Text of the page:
UN secretary general, Ban Ki-moon, said that Brazil is an example of "green economy" that must be followed by the rest of the world. According to information supplied by BBC Brazil, the statement was made during an address at the opening of the ministerial phase of the UN climate change conference, in Poznan, Poland.
The secretary general said that progress in climate change must not be hindered by the current international economic crisis. "Yes, the economic crisis is serious. Yet when it comes to climate change, the stakes are even far higher. The climate crisis affects our potential prosperity and our peoples' lives, both now and far into the future," he said.
The conference is regarded as the middle of the path towards an agreement that will replace the Kyoto Protocol. At last year's conference, in Bali, leaders of almost 200 countries agreed upon the year of 2009 as the deadline for reaching a new treaty on reduction of emissions.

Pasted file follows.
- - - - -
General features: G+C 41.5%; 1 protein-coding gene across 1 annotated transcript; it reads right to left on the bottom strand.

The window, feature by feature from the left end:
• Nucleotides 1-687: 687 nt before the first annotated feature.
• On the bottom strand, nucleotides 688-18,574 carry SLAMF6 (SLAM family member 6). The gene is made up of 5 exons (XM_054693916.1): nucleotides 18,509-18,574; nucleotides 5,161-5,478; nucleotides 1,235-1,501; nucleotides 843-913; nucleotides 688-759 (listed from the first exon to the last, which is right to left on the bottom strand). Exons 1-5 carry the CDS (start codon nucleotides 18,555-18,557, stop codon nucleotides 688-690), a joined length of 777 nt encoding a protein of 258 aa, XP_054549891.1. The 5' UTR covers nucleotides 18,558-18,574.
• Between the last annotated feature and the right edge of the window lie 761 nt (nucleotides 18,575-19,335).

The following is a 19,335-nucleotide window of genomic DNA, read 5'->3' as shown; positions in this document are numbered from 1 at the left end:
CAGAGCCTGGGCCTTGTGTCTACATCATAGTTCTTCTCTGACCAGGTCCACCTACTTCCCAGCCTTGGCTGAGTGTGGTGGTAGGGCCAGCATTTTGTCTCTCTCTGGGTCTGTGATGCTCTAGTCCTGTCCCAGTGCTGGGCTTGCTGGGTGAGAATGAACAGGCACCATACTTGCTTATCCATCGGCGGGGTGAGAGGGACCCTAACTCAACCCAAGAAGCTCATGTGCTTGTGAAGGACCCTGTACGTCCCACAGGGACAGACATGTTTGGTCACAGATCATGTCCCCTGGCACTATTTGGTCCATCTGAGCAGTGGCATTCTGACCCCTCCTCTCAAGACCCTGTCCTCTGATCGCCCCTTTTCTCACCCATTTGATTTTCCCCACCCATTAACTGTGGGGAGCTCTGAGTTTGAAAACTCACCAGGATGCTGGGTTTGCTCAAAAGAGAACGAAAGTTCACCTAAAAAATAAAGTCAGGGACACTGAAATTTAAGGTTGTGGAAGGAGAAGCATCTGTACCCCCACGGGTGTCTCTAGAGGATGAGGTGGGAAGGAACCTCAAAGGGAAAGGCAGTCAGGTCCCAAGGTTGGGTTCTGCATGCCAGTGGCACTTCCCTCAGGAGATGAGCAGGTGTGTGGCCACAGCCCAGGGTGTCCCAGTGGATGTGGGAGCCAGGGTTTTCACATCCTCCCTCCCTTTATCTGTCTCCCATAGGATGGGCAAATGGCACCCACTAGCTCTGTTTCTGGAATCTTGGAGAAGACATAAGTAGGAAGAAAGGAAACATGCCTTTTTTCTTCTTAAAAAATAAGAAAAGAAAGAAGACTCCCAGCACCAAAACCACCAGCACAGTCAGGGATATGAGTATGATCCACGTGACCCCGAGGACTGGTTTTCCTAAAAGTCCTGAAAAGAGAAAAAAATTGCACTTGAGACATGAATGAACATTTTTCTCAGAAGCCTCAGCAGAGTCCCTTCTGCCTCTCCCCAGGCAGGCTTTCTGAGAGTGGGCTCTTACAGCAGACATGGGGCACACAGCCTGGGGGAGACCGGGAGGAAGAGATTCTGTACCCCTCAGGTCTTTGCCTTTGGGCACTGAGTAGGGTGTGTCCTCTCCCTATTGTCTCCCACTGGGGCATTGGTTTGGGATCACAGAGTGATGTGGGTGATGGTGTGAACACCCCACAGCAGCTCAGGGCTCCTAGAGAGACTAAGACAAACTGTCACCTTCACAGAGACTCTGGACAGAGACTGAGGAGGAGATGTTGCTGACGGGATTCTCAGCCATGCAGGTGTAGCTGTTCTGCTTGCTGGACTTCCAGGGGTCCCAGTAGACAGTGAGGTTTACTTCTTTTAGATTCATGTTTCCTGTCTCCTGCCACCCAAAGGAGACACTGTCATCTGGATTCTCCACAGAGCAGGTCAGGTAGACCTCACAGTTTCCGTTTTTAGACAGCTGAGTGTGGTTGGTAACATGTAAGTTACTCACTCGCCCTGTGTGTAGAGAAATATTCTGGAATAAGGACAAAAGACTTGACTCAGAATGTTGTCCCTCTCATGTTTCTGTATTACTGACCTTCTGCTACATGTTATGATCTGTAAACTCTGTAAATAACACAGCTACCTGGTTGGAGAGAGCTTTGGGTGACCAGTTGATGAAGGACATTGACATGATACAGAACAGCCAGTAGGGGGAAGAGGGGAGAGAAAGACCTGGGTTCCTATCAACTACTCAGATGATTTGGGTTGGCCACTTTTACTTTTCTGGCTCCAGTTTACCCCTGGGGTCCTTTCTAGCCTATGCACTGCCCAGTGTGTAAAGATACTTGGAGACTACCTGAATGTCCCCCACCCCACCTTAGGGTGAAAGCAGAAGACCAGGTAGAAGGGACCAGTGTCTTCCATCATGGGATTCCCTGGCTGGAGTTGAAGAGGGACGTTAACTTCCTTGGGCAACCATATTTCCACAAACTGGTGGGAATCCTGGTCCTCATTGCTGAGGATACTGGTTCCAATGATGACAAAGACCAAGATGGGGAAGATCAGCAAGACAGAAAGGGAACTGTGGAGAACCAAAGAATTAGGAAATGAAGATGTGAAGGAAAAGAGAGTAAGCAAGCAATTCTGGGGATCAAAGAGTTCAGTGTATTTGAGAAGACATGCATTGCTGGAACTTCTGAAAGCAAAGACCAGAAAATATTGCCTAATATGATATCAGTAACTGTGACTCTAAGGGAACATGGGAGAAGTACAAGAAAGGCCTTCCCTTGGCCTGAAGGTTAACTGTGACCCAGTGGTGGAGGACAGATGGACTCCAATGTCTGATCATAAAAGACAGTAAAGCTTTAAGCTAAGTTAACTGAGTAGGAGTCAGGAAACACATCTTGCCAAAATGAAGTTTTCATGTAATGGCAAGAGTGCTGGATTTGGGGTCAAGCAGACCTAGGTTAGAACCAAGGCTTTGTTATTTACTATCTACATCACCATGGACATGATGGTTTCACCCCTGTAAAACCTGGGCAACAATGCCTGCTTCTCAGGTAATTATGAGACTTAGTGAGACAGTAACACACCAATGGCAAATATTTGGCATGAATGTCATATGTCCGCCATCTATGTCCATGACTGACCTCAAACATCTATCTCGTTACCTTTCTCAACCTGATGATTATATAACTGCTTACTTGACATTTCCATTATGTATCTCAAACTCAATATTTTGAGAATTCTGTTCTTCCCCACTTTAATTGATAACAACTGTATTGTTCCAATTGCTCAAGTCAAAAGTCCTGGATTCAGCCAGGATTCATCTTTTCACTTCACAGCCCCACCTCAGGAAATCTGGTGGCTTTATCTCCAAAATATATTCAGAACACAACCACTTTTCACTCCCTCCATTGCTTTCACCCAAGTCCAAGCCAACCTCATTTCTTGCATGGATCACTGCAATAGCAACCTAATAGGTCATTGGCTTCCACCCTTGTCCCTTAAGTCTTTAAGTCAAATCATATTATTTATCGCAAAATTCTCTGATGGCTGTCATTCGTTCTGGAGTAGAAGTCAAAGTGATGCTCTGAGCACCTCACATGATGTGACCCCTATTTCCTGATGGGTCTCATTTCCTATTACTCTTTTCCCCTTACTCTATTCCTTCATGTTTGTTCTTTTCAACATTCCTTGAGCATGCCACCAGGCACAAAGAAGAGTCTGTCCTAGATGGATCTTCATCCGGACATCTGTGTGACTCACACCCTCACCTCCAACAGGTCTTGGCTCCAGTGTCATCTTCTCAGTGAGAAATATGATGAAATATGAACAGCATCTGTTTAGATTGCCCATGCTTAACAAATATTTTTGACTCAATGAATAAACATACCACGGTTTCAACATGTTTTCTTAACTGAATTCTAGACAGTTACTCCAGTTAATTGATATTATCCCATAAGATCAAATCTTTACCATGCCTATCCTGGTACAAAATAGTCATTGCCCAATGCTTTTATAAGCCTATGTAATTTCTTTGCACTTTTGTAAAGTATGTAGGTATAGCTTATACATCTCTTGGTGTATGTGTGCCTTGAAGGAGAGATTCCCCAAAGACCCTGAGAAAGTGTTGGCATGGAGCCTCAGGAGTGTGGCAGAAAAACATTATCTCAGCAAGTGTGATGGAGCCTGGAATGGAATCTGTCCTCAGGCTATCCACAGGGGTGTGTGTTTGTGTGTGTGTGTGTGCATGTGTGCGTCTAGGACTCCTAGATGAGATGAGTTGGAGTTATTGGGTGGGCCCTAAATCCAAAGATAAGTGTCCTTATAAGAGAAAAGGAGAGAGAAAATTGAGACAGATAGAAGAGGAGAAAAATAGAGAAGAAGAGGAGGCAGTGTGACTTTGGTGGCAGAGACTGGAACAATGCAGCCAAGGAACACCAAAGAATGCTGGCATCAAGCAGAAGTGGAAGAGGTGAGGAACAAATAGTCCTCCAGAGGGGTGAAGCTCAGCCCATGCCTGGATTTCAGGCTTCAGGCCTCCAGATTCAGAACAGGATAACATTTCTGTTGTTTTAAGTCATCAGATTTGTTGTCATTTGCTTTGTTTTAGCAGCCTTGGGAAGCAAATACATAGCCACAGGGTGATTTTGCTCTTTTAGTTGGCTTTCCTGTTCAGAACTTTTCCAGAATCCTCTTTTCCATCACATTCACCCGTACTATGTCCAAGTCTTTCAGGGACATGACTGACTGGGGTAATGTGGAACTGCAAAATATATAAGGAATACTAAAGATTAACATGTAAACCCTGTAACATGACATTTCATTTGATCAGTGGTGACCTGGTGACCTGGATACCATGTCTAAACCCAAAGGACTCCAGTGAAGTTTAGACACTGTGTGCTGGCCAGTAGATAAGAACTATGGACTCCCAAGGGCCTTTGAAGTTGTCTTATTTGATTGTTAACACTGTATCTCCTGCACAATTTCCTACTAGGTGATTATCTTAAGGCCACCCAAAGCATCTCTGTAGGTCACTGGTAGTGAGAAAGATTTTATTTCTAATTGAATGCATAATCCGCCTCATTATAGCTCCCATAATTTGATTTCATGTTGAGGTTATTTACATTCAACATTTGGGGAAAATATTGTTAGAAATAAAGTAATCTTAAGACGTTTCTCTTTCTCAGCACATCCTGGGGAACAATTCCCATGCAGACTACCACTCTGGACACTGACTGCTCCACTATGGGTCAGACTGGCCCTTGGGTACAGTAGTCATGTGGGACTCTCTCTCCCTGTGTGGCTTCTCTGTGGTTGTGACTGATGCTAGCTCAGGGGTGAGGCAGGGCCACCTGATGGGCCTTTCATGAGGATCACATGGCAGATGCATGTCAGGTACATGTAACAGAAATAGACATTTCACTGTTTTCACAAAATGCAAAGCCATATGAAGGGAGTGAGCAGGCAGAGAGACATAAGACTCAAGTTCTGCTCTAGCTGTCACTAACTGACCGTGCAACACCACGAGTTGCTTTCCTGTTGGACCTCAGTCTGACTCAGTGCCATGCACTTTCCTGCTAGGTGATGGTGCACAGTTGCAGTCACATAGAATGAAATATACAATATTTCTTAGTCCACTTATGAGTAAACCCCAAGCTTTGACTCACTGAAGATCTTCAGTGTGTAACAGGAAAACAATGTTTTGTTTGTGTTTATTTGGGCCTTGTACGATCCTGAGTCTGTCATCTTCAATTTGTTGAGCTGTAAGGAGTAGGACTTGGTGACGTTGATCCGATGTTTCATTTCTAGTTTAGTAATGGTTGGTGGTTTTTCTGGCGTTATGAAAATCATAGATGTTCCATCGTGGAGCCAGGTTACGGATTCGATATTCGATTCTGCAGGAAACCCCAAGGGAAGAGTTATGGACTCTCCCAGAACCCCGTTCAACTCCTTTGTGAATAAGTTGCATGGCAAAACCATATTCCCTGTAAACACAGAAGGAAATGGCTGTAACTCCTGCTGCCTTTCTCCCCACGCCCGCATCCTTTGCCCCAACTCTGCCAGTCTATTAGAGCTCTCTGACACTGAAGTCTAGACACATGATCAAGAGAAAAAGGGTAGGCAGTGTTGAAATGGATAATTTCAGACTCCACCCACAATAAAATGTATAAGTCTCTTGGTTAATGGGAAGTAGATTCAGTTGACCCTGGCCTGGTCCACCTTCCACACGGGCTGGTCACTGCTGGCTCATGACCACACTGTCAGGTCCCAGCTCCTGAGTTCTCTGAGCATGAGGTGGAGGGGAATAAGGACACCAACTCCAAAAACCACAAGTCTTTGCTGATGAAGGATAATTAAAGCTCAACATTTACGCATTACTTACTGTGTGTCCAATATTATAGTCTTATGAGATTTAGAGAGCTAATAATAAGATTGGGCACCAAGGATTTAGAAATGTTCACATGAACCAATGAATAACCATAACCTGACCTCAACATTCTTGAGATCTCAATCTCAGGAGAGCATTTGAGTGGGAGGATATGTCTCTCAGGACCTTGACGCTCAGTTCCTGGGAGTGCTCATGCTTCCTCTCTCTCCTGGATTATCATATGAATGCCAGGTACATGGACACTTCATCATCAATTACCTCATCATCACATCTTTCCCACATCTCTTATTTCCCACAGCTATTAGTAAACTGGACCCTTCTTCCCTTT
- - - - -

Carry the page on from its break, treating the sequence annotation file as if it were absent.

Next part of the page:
Since then, the countries involved have submitted proposals for the agreement, which are being evaluated at the conference in Poland.
In addition to Ban Ki-moon, leaders of 61 nations made speeches at the plenary of the conference.
The economic crisis and fear of a recession have already led to changes in the discourse of some countries, such as Germany, that used to be regarded as one of the countries that had the most ambitious goals for reducing carbon dioxide emissions.
On the sidelines of the conference in Poland, heads of State from the European Union should conclude, in Brussels, Belgium, their proposals for energy and climate policies. Reducing emission of gases that contribute to the greenhouse effect is one of the most controversial points.
The decisions made at this meeting should also impact upon negotiations in Poland. The leadership of the European Union is considered to be crucial, especially at a moment of economic crisis in which the United States are waiting for the new president, Barack Obama, to assume duties.
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